He stopped taking all his migraine meds. Even when he tried certain ‘challenge’ foods, such as egg whites, salmon, or iced tea, which triggered headache attacks, these were much less painful and much shorter in duration than before.
After 3 months his migraines stopped completely, and they haven’t returned in 7.5 years.
The man was allergic, and previously published research suggests that better control of allergies may lead to fewer migraine headaches. In this case, the man’s allergy symptoms improved to the point that he no longer needed to use seasonal medication.
He was also HIV positive, and HIV has been linked to a heightened risk of migraines, so it is certainly possible that the man’s HIV status and antiretroviral drugs had contributed to his symptoms, say the report authors.
But it wasn’t possible to study this further without stopping the antiretroviral treatment, which is a limitation of the study, they acknowledge.
But they conclude: “This report suggests that a whole food plant-based diet may offer a safe, effective and permanent treatment for reversing chronic migraine.
“While this report describes one very adherent patient who had a remarkable response, the LIFE diet has reduced migraine frequency within 3 months in several additional patients (personal communication).”
About this diet and migraine research news
Author: Press Office
Contact: Press Office – BMJ
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Original Research: Open access.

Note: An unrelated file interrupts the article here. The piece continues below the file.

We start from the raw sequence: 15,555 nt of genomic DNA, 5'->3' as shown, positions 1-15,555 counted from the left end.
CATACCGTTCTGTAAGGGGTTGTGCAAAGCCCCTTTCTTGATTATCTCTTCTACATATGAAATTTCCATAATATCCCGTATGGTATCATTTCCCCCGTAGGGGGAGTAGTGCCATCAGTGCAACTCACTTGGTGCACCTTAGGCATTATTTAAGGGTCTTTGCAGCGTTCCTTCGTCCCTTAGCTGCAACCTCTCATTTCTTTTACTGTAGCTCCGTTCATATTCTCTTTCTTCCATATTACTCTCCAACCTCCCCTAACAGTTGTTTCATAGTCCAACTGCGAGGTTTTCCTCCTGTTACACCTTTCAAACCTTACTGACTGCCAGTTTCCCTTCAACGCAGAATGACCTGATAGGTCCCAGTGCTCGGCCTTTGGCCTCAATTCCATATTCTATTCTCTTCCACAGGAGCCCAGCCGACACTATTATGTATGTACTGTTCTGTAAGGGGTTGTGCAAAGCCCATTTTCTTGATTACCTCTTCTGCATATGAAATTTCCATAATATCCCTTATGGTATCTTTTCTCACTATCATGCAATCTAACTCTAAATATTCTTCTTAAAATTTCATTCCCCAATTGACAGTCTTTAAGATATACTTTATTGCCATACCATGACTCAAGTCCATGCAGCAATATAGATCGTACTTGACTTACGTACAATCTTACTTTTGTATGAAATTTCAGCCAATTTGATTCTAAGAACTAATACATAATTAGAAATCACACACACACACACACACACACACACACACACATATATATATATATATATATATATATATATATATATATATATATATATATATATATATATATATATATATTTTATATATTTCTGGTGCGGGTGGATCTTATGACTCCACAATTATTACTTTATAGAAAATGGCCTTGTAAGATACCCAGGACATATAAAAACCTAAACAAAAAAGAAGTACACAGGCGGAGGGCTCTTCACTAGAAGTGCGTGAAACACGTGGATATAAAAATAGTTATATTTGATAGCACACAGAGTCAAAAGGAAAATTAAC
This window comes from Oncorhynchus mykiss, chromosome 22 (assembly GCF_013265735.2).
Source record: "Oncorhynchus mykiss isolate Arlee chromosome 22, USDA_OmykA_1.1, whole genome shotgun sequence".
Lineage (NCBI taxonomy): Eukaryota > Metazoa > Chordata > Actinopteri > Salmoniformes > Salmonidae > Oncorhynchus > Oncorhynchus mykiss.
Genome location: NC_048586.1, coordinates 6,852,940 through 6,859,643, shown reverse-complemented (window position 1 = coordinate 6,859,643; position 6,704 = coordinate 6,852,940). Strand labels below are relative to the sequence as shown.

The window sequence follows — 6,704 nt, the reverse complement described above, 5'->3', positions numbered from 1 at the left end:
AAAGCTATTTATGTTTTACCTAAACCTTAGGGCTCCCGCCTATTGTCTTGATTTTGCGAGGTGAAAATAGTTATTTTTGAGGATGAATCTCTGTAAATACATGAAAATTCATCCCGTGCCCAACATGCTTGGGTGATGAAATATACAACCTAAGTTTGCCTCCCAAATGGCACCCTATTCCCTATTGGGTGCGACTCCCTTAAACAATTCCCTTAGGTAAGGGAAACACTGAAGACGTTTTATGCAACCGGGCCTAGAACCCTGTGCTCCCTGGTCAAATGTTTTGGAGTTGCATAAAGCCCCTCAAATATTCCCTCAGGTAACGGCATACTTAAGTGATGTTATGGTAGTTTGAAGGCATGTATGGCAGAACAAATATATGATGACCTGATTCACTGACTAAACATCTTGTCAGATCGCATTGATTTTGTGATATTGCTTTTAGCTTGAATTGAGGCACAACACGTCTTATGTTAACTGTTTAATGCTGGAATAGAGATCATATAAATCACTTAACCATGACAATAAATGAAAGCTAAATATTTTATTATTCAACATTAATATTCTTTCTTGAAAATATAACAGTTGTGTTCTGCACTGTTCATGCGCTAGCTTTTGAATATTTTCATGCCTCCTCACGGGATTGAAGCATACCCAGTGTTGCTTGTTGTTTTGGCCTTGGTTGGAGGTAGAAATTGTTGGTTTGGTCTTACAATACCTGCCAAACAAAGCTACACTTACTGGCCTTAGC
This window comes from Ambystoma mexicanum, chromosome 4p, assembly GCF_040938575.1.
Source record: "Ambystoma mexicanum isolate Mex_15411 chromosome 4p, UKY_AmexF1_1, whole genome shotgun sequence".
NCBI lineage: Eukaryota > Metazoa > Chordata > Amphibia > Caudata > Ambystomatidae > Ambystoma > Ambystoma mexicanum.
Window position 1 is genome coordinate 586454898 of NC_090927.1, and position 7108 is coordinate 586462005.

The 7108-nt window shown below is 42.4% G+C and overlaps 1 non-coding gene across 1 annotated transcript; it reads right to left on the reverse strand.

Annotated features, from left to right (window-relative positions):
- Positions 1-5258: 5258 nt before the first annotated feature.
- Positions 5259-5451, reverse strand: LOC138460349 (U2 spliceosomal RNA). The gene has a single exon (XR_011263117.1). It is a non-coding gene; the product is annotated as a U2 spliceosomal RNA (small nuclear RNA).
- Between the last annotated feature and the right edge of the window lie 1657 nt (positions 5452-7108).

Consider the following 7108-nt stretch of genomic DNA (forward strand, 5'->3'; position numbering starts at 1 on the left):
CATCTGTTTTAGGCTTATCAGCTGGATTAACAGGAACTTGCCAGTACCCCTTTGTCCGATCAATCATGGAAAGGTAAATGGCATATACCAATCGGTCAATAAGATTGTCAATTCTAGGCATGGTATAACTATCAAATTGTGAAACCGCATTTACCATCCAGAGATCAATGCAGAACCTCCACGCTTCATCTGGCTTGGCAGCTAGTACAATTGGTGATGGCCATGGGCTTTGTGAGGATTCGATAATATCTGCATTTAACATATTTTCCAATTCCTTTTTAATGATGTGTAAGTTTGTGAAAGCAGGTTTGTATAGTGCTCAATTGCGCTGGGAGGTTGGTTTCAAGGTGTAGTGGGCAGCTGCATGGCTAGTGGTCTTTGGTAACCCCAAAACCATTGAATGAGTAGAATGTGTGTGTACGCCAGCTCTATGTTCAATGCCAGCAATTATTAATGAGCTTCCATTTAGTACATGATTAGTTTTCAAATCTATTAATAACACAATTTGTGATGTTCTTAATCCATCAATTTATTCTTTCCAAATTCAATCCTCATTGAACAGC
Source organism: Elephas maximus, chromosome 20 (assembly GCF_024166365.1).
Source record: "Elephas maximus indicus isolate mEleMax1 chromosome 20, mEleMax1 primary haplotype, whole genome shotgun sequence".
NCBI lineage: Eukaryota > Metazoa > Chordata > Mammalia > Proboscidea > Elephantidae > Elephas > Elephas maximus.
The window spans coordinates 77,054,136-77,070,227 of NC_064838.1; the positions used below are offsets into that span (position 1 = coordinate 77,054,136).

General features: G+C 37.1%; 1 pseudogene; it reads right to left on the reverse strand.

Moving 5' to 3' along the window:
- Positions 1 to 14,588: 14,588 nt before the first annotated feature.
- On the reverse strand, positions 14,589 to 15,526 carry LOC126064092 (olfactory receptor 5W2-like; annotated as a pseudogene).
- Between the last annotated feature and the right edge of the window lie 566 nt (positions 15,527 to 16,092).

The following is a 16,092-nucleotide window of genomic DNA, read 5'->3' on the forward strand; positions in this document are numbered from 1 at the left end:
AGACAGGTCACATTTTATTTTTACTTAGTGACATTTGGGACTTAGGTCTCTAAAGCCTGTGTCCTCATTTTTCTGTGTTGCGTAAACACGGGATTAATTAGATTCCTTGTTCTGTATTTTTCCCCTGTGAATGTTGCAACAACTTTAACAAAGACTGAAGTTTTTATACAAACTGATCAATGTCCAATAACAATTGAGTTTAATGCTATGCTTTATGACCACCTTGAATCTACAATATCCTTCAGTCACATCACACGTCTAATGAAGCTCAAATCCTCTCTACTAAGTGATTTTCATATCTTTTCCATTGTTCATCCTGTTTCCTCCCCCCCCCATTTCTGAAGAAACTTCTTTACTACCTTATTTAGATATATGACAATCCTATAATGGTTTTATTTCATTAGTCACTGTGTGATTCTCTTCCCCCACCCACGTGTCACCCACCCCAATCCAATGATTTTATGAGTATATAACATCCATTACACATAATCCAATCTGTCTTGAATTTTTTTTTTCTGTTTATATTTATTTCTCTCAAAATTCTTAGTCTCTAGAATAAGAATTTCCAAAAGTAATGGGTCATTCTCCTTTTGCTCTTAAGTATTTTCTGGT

“Chronic migraine reversal and prevention with the LIFE diet: a nutrient dense whole food plant-based diet (WFPBD)” by Brittany Marie Perzia, Joshua L Dunaief and David M Dunaief. BMJ Case Reports
Chronic migraine reversal and prevention with the LIFE diet: a nutrient dense whole food plant-based diet (WFPBD)
We report a case of a 60-year-old man who struggled with frequent migraines for 12.5 years, which were refractory to all conventional therapies. Six months before initial consultation, these migraines become chronic.
The patient was then advised to follow the Low Inflammatory Foods Everyday (LIFE) diet, a nutrient-dense, dark green leafy vegetable-rich, whole food plant-based diet. Within 2 months, his headache frequency declined from 18 to 24 headache days per month to 1, and he discontinued his preventive and abortive migraine medications. After 3 months, the patient had no headaches.
These results far exceed the goal of migraine treatment with medication, which is to reduce migraine frequency by >50% per month. In addition, the results were durable; this patient has been migraine-free for 7.5 years. Serum beta-carotene more than tripled after the patient started the LIFE diet, consistent with its high content of dark green leafy vegetables.
Weight, high-sensitivity C-reactive protein (hsCRP), complete blood count (CBC), hydration status, sodium and other electrolytes remained constant throughout the study.